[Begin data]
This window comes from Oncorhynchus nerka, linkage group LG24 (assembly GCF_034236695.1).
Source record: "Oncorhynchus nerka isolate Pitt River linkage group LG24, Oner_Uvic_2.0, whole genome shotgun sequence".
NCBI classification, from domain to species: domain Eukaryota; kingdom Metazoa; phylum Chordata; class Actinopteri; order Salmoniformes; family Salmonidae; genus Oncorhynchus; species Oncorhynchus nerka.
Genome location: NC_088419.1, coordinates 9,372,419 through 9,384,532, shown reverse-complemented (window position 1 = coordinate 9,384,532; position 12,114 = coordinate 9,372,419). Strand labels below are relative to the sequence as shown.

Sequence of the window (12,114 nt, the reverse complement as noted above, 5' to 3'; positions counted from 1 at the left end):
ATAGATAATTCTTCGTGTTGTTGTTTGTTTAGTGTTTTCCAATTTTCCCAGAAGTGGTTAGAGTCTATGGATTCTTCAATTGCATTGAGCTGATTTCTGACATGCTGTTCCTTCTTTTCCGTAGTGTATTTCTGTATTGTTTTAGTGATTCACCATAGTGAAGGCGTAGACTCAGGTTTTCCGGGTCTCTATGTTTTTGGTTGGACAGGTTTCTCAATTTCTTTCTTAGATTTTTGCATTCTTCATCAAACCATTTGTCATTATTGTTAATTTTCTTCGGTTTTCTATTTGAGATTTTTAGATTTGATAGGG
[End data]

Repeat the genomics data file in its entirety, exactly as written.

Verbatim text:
This window comes from Oncorhynchus nerka, linkage group LG24 (assembly GCF_034236695.1).
Source record: "Oncorhynchus nerka isolate Pitt River linkage group LG24, Oner_Uvic_2.0, whole genome shotgun sequence".
NCBI classification, from domain to species: domain Eukaryota; kingdom Metazoa; phylum Chordata; class Actinopteri; order Salmoniformes; family Salmonidae; genus Oncorhynchus; species Oncorhynchus nerka.
Genome location: NC_088419.1, coordinates 9,372,419 through 9,384,532, shown reverse-complemented (window position 1 = coordinate 9,384,532; position 12,114 = coordinate 9,372,419). Strand labels below are relative to the sequence as shown.

Sequence of the window (12,114 nt, the reverse complement as noted above, 5' to 3'; positions counted from 1 at the left end):
ATAGATAATTCTTCGTGTTGTTGTTTGTTTAGTGTTTTCCAATTTTCCCAGAAGTGGTTAGAGTCTATGGATTCTTCAATTGCATTGAGCTGATTTCTGACATGCTGTTCCTTCTTTTCCGTAGTGTATTTCTGTATTGTTTTAGTGATTCACCATAGTGAAGGCGTAGACTCAGGTTTTCCGGGTCTCTATGTTTTTGGTTGGACAGGTTTCTCAATTTCTTTCTTAGATTTTTGCATTCTTCATCAAACCATTTGTCATTATTGTTAATTTTCTTCGGTTTTCTATTTGAGATTTTTAGATTTGATAGGG